(No longer in theaters)
Jul 13, 2007
Interview is a two-actor psychodrama that evolves into a cat-and-mouse game, with each character getting the upper hand. It’s rife with hairpin emotional turns, deceptions, confessions, and dredged-up secrets. I’ve sat through so many claustrophobic examples of the genre I forgot how exhilarating, how pure a great one could be. Interview is a great one—electric as theater and cinema. Steve Buscemi adapted it (with David Schechter) from a 2003 film (not incendiary) by the murdered Dutch director Theo van Gogh. He plays Pierre Peders, a politics and war correspondent who’s ordered to interview a gorgeous (and famously vapid, promiscuous) movie and TV star, Katya (Sienna Miller). She feigns ordinariness but radiates entitlement. He wears his contempt like a boutonnière. The nightmare celebrity interview: I’ve been there. In a few choice exchanges, you’re bludgeoned with the artificiality of the exercise—cynical journalist meets star with fortresslike defenses in sterile setting. (See Jancee Dunn’s fun memoir, But Enough About Me, for a dissection.) Tensions escalate. He calls her “Cuntya,” she tells him to fuck himself, end of interview. But not end of Interview—which somehow relocates its antagonists to Katya’s vast Tribeca loft for a game of psychological spin the bottle.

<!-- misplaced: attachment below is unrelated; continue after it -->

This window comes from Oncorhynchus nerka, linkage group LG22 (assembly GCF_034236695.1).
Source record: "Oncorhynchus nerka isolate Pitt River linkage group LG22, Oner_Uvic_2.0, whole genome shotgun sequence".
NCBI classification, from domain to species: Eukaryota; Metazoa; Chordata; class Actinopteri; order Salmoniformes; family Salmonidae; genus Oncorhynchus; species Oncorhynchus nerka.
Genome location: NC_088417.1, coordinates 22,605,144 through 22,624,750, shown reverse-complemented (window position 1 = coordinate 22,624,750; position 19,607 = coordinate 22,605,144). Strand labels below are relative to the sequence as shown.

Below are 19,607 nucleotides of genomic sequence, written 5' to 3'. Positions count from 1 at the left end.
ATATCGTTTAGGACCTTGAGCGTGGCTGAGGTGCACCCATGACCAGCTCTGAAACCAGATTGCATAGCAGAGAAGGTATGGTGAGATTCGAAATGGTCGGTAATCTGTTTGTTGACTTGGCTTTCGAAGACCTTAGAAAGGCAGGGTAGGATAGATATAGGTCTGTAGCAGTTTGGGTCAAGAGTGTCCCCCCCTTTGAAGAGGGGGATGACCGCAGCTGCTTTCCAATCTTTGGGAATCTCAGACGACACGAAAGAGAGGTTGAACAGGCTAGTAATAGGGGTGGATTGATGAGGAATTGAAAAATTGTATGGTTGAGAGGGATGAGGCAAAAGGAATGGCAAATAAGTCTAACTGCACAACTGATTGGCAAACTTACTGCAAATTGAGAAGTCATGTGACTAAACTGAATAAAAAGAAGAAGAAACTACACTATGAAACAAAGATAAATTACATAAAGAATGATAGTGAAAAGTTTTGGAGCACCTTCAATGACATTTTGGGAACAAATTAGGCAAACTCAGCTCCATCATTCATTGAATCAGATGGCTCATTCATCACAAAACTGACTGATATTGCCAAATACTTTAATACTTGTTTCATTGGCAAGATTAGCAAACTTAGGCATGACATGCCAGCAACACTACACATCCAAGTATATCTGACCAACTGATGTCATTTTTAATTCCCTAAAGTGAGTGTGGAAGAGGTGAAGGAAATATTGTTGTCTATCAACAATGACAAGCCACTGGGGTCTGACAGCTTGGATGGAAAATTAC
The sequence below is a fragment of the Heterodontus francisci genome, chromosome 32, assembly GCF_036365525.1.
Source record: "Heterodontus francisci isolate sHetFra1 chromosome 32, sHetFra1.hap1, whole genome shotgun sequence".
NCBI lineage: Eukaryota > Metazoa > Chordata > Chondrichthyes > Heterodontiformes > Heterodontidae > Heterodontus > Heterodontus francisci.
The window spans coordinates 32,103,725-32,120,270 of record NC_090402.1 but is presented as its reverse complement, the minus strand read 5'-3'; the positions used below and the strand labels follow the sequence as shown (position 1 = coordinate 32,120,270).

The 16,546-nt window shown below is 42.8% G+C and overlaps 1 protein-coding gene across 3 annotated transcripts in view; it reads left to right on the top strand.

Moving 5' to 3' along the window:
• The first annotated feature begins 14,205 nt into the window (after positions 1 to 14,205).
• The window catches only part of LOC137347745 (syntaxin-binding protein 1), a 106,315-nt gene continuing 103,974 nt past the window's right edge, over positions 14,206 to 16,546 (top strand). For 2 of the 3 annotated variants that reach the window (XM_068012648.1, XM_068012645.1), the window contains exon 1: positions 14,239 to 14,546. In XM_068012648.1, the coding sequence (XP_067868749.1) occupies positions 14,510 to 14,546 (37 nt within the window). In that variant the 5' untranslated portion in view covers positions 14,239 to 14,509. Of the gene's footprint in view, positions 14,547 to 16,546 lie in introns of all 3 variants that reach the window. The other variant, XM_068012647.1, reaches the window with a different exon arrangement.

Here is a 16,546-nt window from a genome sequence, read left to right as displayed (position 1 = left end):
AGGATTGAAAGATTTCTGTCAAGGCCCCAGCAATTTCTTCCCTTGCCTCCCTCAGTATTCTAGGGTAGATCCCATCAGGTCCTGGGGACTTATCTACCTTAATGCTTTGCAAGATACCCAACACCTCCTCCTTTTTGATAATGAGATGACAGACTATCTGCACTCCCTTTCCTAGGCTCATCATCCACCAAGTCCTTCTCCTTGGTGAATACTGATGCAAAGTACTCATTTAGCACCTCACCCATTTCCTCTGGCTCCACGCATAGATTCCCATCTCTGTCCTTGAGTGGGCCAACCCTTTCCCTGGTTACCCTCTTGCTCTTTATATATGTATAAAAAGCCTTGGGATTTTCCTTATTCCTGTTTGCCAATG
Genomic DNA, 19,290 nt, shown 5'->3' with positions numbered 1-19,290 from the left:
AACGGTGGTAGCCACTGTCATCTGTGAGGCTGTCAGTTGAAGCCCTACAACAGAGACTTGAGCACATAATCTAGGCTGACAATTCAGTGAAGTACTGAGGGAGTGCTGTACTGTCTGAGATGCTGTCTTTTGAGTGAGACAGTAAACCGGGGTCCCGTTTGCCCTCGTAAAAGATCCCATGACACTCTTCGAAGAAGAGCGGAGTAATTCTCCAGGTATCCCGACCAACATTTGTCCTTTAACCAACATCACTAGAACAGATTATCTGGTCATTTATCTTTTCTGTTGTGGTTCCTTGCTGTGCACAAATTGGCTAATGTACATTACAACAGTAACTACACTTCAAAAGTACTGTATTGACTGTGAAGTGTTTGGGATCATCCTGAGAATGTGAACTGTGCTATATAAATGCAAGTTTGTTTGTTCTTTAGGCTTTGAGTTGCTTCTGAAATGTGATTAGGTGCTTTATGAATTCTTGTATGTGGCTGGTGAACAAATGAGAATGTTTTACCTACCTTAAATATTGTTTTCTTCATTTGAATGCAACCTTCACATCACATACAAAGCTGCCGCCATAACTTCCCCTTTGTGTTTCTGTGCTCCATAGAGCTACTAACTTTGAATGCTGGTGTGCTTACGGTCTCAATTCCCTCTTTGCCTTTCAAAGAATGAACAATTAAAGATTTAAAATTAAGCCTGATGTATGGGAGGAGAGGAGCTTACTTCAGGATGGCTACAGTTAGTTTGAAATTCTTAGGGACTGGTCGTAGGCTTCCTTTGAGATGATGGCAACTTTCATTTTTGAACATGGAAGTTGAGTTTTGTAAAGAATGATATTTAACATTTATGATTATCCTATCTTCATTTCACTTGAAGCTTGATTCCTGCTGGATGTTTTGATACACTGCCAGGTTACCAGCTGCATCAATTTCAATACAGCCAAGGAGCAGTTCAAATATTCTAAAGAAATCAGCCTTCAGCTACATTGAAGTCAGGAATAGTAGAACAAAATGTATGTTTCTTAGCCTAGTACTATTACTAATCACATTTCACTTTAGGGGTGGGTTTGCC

In school, I spent weeks breaking down an Ibsen masterpiece into dramatic “beats”: small units of dialogue that end in sudden reversals or shifts in focus. Good writers, good directors, good actors, know the change of beat is the pulse of any scene. Buscemi is a brilliant writer, director, and actor, and each beat in Interview is crystalline. Katya’s cell phone goes off with a ring that sounds like a dog yapping: irritating as hell. Pierre watches Katya on her phone on her bed, her long legs in the air, the actress erotically in tune with her beautiful “instrument.” Pierre lacerates Katya for lack of talent in everything but seduction, Katya shows her power by coming on to and rejecting him, Pierre snaps he doesn’t fuck celebrities, Katya hisses she doesn’t fuck nobodies. As Pierre grows more drunk and devious, our sympathies begin to turn. We see that Katya’s counteroffensives are a mark of sanity.
I wonder if Sienna Miller came up short as Edie Sedgwick because, no matter how hard she tried (and how good she was), she couldn’t be a blank, a non-actress. She’s a stupendous actress. Her Katya is lazy but wily—and increasingly turned on by the game she keeps insisting she doesn’t want to play. The dance—the surrender that’s really a tease—keeps her en pointe. In some ways, the last half-hour is a letdown. Things come to a melodramatic head: The evening ends with a winner and a loser, a hero and a villain, instead of staying tantalizingly amorphous. But the grip of Interview never slackens. This is the movie with the beat you can’t stop.